These may be divided into two main categories: original electronic instruments and electronic versions of acoustic instruments.

Original electronic instruments

The most familiar electronic instruments today are synthesizers. These contain banks of sounds which are either created artificially from sine waves, noise, or (increasingly) short samples of acoustic instruments. Synthesizers may be controlled by computer, or may themselves act as keyboard controllers for other instruments, such as samplers. The enormous range and variety of timbres available on modern synthesizers make them probably the most versatile instrument in existence.

The creation of original electronic instruments has a long history, beginning with mechanical devices such as the player piano or Percy Grainger's early experiments in substituting conductors with "orchestral supervisors" operating mechanical music stands. At the turn of the 20th century, William Duddell invented the Singing Arc, made of a series of arc lamps controlled via a keyboard. In 1913, Luigi Russolo created Intonarumori, or noise instruments. Other early instruments included the Telharmonium (which transmitted electric sounds down telephone wires) and the Trautonium. A detailed account of these and many other early electronic instruments may be found here. Two of these early instruments which have achieved a lasting place in concert music are the Theremin and the Ondes Martenot.

The Theremin was invented in 1920 by Leon Thérémin (he originally called it 'the aetherophone') and has a distinctive quavering electronic sound controlled by hand motion around a central rod.

The Ondes Martenot was first called the 'ondes musicales' by its inventor Maurice Martenot in 1928. It has been used extensively by French composers, in particular Olivier Messiaen.

Electronic versions of acoustic instruments

The range of electronically modified or simulated instruments is vast, from the very familiar electric guitars through to modified clarinets and tubas. Electric keyboards deserve a special mention, in particular organs (the Wurlitzer, for example, was invented in 1946) and electric pianos. The latter include amplified pianos and sampled pianos, but also a number of instruments that have achieved a distinctive character by electronically generating sound. The Fender Rhodes piano is probably the most celebrated of these.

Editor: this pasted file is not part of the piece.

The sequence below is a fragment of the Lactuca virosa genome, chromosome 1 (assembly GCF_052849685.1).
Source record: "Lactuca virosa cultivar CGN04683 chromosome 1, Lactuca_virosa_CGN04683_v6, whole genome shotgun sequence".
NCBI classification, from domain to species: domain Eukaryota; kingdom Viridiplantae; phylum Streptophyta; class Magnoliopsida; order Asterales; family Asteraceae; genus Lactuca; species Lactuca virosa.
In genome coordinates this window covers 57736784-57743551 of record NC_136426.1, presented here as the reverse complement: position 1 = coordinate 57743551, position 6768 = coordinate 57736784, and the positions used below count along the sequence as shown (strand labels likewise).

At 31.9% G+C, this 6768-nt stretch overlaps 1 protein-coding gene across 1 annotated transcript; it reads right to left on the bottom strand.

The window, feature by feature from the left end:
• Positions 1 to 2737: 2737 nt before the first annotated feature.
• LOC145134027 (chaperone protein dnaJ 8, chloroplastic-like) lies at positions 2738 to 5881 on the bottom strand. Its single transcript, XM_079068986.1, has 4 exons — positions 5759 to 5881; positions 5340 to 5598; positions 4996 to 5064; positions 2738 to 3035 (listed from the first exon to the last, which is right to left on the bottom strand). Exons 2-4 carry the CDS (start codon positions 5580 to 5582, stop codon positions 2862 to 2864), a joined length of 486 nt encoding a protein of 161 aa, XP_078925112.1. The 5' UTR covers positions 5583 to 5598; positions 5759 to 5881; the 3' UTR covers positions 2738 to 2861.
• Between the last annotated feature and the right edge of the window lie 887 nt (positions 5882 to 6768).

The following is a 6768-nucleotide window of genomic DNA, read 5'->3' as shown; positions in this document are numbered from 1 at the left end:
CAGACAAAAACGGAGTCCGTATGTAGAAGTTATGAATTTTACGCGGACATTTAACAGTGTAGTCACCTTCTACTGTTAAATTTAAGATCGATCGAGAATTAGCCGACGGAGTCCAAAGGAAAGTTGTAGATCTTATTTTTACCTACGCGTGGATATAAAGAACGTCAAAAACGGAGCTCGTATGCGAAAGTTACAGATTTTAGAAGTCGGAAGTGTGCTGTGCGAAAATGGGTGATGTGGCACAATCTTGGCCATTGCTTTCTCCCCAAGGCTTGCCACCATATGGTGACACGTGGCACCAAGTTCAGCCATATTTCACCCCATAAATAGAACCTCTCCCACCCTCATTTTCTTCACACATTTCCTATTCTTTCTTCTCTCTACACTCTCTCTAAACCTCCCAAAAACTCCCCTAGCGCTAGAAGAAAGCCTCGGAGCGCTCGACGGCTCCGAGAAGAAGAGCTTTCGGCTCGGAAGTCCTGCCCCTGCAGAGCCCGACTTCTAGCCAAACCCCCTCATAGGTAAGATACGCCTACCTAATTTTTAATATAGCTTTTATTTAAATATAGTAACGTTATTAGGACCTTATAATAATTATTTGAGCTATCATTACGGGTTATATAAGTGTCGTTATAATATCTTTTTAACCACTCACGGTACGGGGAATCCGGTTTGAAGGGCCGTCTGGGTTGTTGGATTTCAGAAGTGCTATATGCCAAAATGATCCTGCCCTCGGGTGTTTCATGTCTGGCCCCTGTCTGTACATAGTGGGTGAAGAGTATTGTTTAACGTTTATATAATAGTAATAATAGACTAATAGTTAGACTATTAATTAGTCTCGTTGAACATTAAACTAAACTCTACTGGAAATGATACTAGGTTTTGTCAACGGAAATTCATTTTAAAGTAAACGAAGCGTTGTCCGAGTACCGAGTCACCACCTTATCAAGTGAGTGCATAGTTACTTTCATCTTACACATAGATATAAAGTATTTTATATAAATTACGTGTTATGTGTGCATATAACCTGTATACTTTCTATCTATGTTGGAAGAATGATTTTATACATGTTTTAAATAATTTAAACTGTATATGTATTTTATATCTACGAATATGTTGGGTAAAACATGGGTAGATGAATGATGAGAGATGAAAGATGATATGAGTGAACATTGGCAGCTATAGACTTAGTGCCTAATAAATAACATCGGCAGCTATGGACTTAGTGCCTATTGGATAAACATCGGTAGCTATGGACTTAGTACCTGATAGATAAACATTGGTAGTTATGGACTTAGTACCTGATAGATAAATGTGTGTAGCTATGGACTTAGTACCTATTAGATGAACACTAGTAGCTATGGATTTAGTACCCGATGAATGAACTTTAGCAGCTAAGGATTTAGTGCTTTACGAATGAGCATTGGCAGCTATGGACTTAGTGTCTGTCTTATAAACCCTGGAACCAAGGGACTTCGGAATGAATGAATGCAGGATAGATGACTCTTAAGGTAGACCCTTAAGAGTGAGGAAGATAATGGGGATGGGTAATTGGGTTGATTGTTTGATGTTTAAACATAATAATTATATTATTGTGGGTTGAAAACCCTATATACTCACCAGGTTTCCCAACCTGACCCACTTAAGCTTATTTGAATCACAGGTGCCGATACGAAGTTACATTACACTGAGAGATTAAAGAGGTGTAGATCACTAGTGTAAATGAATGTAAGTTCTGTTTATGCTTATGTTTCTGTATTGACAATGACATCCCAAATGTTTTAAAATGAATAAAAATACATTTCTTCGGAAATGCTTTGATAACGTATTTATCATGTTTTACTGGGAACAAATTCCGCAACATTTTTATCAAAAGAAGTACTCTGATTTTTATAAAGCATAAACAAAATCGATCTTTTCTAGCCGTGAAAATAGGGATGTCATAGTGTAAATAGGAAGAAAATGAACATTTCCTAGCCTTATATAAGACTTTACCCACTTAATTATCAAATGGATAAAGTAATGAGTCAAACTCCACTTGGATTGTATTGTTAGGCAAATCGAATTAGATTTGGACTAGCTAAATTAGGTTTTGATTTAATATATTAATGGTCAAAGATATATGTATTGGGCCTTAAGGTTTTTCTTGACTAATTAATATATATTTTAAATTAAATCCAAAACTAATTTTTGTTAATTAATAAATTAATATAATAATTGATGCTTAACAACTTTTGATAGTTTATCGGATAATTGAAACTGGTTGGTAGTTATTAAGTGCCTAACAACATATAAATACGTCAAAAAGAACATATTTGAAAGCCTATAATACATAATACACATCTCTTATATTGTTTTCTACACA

Most contemporary developments, however, use digital technologies to extend and develop instrumental possibilities. STEIM (the Studio for Electro-Instrumental Music) is a good site to visit to build up a picture of the current range of possibilities. Instruments may be used as controllers for other sound events, or the sounds produced by the instruments might be modified in various ways by the players. The full potential of all these developments has yet to be realised in orchestral concert music.


The Orchestra: A User's Manual is a free resource and will remain so. It still receives between 8,000 and 16,000 unique visits per month from all over the world. See the testimonials. Thanks to all the donations, I have been able to create this responsive re-design. But the movies and sound clips recorded in 2004 do show their age. I would really like to re-record everything and add many more techniques, especially for solo and ensemble writing. I estimate this will cost around £30,000. If you know a source of such funds, please contact me: a.hugill [at] bathspa.ac.uk